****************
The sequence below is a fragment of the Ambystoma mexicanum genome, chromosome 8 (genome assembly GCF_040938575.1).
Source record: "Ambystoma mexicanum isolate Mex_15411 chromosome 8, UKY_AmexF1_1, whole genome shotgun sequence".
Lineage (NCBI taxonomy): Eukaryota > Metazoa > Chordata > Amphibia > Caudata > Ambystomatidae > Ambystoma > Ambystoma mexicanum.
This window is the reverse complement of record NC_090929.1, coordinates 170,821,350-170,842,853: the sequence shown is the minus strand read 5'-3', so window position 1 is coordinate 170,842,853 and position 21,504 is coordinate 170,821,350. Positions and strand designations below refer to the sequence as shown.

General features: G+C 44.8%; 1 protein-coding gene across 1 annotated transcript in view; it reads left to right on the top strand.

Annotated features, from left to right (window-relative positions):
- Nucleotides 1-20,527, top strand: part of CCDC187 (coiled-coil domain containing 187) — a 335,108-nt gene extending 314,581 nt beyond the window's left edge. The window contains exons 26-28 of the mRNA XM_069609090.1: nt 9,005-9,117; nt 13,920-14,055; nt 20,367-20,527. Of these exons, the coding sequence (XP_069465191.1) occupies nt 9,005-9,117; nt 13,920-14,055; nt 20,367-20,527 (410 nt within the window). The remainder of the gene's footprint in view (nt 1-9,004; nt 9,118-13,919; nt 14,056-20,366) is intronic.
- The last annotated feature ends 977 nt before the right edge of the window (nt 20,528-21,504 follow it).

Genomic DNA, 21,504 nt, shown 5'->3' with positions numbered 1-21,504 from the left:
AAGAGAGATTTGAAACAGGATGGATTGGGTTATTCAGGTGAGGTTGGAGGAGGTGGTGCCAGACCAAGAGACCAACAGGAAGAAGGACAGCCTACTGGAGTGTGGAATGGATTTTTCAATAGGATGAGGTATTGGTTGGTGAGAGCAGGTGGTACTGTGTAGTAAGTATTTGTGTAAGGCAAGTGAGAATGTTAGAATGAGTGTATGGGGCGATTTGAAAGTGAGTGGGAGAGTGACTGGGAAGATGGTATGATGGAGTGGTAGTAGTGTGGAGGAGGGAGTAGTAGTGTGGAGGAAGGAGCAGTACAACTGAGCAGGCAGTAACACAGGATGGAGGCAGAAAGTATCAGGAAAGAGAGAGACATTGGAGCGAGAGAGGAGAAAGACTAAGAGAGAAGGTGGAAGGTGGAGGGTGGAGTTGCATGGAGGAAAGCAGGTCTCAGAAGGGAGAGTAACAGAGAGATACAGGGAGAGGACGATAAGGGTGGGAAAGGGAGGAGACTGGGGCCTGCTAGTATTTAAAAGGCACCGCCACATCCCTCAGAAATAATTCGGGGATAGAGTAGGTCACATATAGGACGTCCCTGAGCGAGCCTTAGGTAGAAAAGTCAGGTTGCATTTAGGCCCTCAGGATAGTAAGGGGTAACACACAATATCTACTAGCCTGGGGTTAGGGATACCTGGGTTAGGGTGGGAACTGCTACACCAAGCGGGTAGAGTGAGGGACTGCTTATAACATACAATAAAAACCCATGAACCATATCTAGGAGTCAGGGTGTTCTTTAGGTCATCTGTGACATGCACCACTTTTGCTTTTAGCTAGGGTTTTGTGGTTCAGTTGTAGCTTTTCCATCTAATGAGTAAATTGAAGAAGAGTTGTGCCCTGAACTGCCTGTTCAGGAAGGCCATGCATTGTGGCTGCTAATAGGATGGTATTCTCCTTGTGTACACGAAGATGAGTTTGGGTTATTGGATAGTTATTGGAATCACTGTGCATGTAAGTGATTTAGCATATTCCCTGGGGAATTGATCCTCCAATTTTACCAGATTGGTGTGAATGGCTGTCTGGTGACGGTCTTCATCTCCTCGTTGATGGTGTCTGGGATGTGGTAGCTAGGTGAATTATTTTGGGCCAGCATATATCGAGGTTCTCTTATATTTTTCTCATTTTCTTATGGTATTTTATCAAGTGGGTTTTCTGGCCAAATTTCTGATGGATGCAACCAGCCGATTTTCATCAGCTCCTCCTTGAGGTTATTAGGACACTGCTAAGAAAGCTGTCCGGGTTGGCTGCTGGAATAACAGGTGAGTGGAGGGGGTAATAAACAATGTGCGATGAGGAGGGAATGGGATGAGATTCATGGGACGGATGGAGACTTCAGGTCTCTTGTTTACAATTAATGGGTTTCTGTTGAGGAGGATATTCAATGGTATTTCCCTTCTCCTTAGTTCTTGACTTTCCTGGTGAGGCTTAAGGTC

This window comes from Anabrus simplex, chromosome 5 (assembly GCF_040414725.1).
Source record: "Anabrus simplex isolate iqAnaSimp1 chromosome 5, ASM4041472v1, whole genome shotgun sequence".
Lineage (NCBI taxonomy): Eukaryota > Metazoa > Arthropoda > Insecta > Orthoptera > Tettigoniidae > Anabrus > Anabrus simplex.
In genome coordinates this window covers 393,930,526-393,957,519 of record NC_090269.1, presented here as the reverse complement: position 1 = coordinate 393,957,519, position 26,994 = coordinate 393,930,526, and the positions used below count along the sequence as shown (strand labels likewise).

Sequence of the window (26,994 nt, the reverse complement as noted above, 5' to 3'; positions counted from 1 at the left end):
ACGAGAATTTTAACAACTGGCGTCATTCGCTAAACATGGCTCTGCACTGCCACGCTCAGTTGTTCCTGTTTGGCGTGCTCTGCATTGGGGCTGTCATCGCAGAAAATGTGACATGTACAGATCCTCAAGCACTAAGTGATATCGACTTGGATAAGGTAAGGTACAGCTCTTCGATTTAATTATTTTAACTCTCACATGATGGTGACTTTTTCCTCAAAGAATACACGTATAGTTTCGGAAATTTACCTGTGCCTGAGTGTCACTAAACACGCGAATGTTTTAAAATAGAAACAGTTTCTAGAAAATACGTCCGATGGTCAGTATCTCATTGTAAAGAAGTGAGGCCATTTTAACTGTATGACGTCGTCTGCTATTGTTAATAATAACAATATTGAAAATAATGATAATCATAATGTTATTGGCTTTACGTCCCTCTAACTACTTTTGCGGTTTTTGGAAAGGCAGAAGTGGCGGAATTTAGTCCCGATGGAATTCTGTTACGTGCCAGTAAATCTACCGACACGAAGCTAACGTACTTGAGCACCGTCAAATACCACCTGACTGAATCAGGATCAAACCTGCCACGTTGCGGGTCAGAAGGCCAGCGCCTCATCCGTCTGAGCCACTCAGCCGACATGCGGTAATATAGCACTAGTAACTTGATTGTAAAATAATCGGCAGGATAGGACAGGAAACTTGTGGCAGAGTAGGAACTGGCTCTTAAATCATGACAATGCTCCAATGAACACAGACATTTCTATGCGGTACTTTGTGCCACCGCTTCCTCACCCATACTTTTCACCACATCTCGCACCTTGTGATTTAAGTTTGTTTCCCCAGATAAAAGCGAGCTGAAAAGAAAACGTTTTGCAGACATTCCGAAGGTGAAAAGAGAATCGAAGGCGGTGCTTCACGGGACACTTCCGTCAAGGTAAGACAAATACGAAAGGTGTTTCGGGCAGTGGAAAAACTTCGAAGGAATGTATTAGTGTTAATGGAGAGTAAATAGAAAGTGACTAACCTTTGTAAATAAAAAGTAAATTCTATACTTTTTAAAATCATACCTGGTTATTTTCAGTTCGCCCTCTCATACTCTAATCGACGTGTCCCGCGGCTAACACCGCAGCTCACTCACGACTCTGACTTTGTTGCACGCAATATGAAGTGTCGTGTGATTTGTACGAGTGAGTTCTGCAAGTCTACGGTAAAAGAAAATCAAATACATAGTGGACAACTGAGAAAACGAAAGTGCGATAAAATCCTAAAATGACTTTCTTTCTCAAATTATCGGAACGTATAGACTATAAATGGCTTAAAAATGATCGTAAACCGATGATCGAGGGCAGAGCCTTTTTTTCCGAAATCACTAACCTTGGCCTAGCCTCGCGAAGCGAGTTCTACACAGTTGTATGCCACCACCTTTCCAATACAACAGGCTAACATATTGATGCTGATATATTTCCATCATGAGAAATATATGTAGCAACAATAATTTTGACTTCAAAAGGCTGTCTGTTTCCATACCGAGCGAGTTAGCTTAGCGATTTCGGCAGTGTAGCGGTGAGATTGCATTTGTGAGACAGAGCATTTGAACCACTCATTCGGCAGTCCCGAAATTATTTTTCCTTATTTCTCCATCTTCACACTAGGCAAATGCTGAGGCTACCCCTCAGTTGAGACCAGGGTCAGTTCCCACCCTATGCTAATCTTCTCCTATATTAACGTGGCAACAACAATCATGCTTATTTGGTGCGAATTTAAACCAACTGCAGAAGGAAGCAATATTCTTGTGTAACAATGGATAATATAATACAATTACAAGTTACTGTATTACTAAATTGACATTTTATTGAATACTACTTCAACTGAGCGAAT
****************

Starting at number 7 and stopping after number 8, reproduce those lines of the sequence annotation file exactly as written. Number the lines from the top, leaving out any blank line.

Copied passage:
- Nucleotides 1-20,527, top strand: part of CCDC187 (coiled-coil domain containing 187) — a 335,108-nt gene extending 314,581 nt beyond the window's left edge. The window contains exons 26-28 of the mRNA XM_069609090.1: nt 9,005-9,117; nt 13,920-14,055; nt 20,367-20,527. Of these exons, the coding sequence (XP_069465191.1) occupies nt 9,005-9,117; nt 13,920-14,055; nt 20,367-20,527 (410 nt within the window). The remainder of the gene's footprint in view (nt 1-9,004; nt 9,118-13,919; nt 14,056-20,366) is intronic.
- The last annotated feature ends 977 nt before the right edge of the window (nt 20,528-21,504 follow it).